Having your land professionally surveyed is absolutely essential to ensure that you have the full specs of your property. This will guarantee that you do not run into legal disputes regarding property lines, as well as confirming that the specs of the property are in line with the logistics of your development.
After a surveyor has checked the precise measurements of your property, you are going to want to evaluate the environmental qualities of the land. To do this you must hire a professional to come to conduct an Environmental Impact Report on your property.
The Environmental Impact Report of your property will determine how your development will affect the ecology of your location. This is an important step, as environmental violations are sometimes factors that stop projects dead in the water.
So long as your development does not violate any environmental laws, put any vital species at risk, or cause damage to valued natural resources, you should not have any issues getting a green light from your impact report.
Land Purchase & Development Planning
The way you purchase your land will be dependant on how you have organized your budget. If you have adequate savings to back your land acquisition, then the process of finalizing your land purchase will be relatively straightforward.
If you do not have the savings to back your land purchase, you will likely need to have a mortgage or loan to finalize your acquisition. However, if you are working with investors, you may need to get final approval from your partners to confirm the cost of the property.
Once you have successfully purchased your land, you can hit the drawing board and begin planning out your development. You should review your initial planning and logistics and start sketching out how to implement them onto your site.
For this, you may want to seek professional help by hiring a development planner. Your planner will help you confirm the specs of your property in relation to your initial plan. This will ensure that your development is realistic and financially viable.
A critical part of the pre-development stage is to get final approval from your local county or municipality.
To do this, you need to get zoning permits for your development, which assure your local county’s building authority that there are no violations. This process begins with you providing documentation, which details and confirms that you are the legal owner of the property.
Next, you will need to fill out a series of different applications and paperwork that involve the specs of your property and the intentions of your development. You should have a well-laid-out plan of your entire build before approaching your zoning permits.
Your building authority will also assess whether your land development is violating any environmental laws or is jeopardizing the ecology of the area. If all aspects of your development meet the standard of your local county or municipality, you will be granted legal approval for your build and will be given your zoning permits.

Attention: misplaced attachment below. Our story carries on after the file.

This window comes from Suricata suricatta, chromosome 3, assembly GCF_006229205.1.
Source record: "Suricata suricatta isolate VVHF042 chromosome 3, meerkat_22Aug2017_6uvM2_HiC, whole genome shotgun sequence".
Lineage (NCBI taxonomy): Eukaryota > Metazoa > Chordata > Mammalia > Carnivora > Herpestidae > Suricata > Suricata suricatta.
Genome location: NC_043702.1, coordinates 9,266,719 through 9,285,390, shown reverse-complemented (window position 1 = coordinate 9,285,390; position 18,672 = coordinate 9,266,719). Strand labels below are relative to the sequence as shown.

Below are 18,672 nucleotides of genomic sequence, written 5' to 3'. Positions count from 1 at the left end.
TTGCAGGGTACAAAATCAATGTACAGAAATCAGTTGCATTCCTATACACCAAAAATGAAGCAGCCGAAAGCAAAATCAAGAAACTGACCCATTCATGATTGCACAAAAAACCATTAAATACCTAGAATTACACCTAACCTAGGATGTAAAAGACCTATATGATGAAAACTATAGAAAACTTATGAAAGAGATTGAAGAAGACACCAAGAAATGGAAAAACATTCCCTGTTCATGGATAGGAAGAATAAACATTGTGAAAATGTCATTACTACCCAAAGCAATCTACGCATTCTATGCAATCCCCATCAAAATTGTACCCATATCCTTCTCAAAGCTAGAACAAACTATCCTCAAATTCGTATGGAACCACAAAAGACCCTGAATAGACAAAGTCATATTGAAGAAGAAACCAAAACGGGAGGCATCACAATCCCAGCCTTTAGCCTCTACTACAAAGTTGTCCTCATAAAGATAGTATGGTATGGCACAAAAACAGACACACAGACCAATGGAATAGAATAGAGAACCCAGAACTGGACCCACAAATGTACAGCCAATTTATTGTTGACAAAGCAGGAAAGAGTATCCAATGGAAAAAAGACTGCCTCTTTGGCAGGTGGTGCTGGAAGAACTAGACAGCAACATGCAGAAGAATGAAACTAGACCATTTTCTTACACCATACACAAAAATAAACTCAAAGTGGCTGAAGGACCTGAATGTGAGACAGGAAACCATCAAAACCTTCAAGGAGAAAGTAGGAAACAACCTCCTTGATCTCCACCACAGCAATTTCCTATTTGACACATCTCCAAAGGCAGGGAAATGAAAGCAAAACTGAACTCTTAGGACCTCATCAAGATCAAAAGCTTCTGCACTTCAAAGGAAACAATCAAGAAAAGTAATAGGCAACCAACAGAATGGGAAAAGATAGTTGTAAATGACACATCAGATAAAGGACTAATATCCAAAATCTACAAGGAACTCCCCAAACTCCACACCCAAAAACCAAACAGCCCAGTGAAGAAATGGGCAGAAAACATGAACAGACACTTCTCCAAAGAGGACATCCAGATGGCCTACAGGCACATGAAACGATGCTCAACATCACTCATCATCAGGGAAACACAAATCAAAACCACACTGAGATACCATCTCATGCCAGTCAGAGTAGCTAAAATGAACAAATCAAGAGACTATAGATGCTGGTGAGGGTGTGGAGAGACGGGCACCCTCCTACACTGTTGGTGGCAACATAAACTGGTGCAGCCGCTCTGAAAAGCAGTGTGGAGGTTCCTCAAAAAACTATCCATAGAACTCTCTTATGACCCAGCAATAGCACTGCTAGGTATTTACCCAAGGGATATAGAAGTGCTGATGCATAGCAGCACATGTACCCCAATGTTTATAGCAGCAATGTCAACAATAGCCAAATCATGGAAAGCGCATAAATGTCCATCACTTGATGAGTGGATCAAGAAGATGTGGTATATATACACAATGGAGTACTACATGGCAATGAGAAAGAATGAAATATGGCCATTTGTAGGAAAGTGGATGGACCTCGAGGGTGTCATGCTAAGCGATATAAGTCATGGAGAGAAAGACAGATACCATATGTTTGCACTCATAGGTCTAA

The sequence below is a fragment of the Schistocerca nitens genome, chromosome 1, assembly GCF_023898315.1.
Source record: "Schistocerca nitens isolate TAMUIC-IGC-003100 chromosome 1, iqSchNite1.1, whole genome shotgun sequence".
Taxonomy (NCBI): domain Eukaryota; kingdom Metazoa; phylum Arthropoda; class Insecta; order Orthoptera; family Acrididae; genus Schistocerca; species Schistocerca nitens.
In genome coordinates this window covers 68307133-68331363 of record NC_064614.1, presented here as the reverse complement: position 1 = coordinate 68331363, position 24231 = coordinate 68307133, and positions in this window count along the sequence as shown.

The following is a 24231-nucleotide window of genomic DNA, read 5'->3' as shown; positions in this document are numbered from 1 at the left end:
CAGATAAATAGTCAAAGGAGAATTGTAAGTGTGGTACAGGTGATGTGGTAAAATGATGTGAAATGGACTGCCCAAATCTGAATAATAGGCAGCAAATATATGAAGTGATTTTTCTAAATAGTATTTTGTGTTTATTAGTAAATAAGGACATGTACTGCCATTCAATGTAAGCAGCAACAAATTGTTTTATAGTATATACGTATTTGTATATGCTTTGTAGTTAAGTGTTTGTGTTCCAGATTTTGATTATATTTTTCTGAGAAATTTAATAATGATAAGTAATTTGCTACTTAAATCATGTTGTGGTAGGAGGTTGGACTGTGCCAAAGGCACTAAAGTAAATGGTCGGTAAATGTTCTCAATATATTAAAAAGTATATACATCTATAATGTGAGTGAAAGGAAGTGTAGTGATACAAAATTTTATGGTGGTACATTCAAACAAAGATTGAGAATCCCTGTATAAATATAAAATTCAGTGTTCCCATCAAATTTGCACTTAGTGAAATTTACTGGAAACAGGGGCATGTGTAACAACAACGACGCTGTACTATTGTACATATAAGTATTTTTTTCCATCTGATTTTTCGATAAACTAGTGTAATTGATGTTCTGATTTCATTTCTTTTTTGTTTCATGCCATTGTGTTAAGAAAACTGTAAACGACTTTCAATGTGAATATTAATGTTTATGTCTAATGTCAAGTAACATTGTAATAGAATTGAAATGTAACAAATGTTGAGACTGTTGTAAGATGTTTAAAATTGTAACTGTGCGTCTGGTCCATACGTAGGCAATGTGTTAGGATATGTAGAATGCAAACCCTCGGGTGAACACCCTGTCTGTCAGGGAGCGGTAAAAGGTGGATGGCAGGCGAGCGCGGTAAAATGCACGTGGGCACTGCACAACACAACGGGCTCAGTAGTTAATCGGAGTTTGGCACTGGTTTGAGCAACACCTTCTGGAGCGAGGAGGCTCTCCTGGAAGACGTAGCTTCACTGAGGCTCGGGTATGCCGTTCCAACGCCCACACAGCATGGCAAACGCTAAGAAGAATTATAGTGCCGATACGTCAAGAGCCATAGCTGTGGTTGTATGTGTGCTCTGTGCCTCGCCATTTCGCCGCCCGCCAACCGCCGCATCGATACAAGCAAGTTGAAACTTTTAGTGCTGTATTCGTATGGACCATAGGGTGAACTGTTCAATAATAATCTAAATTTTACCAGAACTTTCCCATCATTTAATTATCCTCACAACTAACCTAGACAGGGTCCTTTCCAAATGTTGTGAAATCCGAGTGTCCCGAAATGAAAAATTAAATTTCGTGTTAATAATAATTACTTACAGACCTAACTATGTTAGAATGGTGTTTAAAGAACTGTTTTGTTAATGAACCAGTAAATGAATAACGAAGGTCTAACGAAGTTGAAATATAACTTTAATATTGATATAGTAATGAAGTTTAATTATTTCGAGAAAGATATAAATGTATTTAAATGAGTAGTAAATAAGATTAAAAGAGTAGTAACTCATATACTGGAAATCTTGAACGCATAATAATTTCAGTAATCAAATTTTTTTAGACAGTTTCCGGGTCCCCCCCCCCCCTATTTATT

Stage 2: Construction
The construction stage of your land development is where you see all of your planning and initial footwork come into action.
There is a lot of pressure to approach construction without error, as mistakes during this stage cannot easily be undone. The process of pre-development is vital, but at least complications during the first stage can be altered or remedied, as planning can generally be much more flexible.
Committing to construction means that you should have precise planning that is ready to be executed through physical development. Miscalculations during the construction stage mean that you may need to re-evaluate your budget, delay a project deadline, or forfeit your build altogether if serious factors were unaccounted for.
To understand the construction stage of your land development better, let’s take a closer look at the entire process.
Unless you are developing agricultural land, you will likely need to have extensive work on your property to give it full access to utilities. This is especially the case for developing on vacant or raw land, but it may also be necessary to confirm this for land that has already had some sort of development on it (regardless of size).
The reason for this is that some land developments may lack certain utilities or not meet the standard for utilities that your development project demands. If your land does not have any utilities on it, you will need to reach out to the utility providers of your area.
Each state and county may have different service providers for these things, which is why you will want to do some research for your specific location. Your local municipality will likely be able to provide you with some of your utility connections.
However, many areas have private utility companies and you will need to reach out to them independently. In most cases, private utility companies have monopolized their industry and there will not be competition for your area, which makes your search easier, but less flexible. These are some of the common utilities connected to developments: